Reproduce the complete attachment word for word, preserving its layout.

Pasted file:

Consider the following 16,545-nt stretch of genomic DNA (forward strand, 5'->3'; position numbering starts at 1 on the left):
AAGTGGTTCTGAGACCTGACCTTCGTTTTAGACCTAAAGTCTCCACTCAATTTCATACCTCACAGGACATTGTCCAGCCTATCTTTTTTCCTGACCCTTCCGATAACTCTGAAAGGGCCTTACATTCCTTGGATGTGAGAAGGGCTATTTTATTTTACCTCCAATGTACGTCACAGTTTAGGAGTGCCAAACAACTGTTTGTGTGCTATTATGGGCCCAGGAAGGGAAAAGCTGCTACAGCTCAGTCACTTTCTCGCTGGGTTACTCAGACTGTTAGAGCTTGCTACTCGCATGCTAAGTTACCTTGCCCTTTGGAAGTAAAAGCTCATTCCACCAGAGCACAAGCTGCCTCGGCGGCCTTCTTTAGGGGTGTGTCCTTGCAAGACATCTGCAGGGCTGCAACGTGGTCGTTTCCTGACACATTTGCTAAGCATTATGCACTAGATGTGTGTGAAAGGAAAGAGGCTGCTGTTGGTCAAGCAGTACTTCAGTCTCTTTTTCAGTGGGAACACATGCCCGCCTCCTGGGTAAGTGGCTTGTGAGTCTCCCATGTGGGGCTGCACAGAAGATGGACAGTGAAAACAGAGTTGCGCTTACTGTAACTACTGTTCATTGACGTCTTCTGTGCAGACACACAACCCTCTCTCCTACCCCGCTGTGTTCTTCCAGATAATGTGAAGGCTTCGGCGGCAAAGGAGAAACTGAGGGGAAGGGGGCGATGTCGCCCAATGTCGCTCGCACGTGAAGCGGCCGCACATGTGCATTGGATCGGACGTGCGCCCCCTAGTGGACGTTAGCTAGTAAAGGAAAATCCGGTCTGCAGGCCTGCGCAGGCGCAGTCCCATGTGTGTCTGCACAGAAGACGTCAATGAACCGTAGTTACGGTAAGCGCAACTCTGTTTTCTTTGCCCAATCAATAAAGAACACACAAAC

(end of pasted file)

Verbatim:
Consider the following 16,545-nt stretch of genomic DNA (forward strand, 5'->3'; position numbering starts at 1 on the left):
AAGTGGTTCTGAGACCTGACCTTCGTTTTAGACCTAAAGTCTCCACTCAATTTCATACCTCACAGGACATTGTCCAGCCTATCTTTTTTCCTGACCCTTCCGATAACTCTGAAAGGGCCTTACATTCCTTGGATGTGAGAAGGGCTATTTTATTTTACCTCCAATGTACGTCACAGTTTAGGAGTGCCAAACAACTGTTTGTGTGCTATTATGGGCCCAGGAAGGGAAAAGCTGCTACAGCTCAGTCACTTTCTCGCTGGGTTACTCAGACTGTTAGAGCTTGCTACTCGCATGCTAAGTTACCTTGCCCTTTGGAAGTAAAAGCTCATTCCACCAGAGCACAAGCTGCCTCGGCGGCCTTCTTTAGGGGTGTGTCCTTGCAAGACATCTGCAGGGCTGCAACGTGGTCGTTTCCTGACACATTTGCTAAGCATTATGCACTAGATGTGTGTGAAAGGAAAGAGGCTGCTGTTGGTCAAGCAGTACTTCAGTCTCTTTTTCAGTGGGAACACATGCCCGCCTCCTGGGTAAGTGGCTTGTGAGTCTCCCATGTGGGGCTGCACAGAAGATGGACAGTGAAAACAGAGTTGCGCTTACTGTAACTACTGTTCATTGACGTCTTCTGTGCAGACACACAACCCTCTCTCCTACCCCGCTGTGTTCTTCCAGATAATGTGAAGGCTTCGGCGGCAAAGGAGAAACTGAGGGGAAGGGGGCGATGTCGCCCAATGTCGCTCGCACGTGAAGCGGCCGCACATGTGCATTGGATCGGACGTGCGCCCCCTAGTGGACGTTAGCTAGTAAAGGAAAATCCGGTCTGCAGGCCTGCGCAGGCGCAGTCCCATGTGTGTCTGCACAGAAGACGTCAATGAACCGTAGTTACGGTAAGCGCAACTCTGTTTTCTTTGCCCAATCAATAAAGAACACACAAAC